Which brings me to my final and GREATEST selection:

6. Christmas at Pee-Wee’s Playhouse

dir. Wayne Orr and Paul Reubens 1988

There is no television special that could ever rival this. It has Cher, Oprah, Grace Jones, Reba the Mail Lady, Cowboy Curtis (Lawrence Fishburne!), Magic Johnson, Annette Funicello, Charro, Little Richard – shall I go on? No? FIND THIS. WATCH THIS. Revel in the holiday spirit, and remember – for all his spoiled brat, creepy man-child antics – Pee-Wee’s advice is fucking spot on.

Also: Will Vinton’s Claymation Christmas

May your holidays be bright, and your film choices remind you of all we can do for others, this season and beyond.

Now, tell me – what are YOU watching this season? Your favorite, must-watch, never-miss holiday movies? Drop a line in the comments!

*This post contains affiliate links – I am a participant in the Amazon Services LLC Associates Program, an affiliate advertising program designed to provide a means for sites to earn advertising fees by advertising and linking to amazon.com. Of course, I stand by every film, dvd, or book I link you to, and hope you’re cool with this – if not, don’t click!*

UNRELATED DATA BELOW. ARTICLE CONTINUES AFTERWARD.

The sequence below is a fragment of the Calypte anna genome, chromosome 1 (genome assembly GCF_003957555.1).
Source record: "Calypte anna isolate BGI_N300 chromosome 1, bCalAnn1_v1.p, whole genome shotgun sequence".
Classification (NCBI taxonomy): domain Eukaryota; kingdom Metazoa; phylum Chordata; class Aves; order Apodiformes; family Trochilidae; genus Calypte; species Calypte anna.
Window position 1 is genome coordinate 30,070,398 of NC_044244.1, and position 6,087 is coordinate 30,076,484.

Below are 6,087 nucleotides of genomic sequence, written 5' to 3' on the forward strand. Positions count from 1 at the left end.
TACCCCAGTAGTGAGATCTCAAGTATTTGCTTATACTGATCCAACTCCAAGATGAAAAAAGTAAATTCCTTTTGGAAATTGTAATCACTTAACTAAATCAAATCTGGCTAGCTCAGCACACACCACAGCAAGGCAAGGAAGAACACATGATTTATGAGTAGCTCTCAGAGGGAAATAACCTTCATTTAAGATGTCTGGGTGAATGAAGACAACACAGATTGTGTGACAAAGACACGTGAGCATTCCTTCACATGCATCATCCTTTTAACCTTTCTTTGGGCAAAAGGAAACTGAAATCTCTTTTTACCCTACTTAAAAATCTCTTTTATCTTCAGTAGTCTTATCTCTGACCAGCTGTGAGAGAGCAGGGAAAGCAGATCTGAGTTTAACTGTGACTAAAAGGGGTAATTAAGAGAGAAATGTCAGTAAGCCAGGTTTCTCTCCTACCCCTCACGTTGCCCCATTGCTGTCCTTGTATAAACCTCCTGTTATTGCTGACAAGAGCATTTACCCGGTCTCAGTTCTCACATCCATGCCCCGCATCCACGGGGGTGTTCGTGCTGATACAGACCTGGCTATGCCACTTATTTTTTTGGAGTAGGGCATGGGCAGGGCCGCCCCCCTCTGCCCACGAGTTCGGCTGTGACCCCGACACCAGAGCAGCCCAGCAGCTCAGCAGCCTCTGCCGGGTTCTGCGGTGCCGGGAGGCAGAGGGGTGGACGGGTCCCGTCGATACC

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December 15, 2015

  • That is a great list! Reminds me I’ve been wanting to see “Meet Me in St. Louis”…perfect time of the year! Thanks for joining us!

    • Thanks! You can’t go wrong with Meet Me in St. Louis – it’s charming, and lovely, and so, so perfect for holiday time.

  • Edward Scissorhands is SUCH a great shout—I love that movie! I haven’t seen ANY of the others but I will now, I adore all Christmas-related films ever ever ever.

  • Juliette D Faraone

    I am SO IN LOVE with this list. Going to watch The Great Silence ASAP.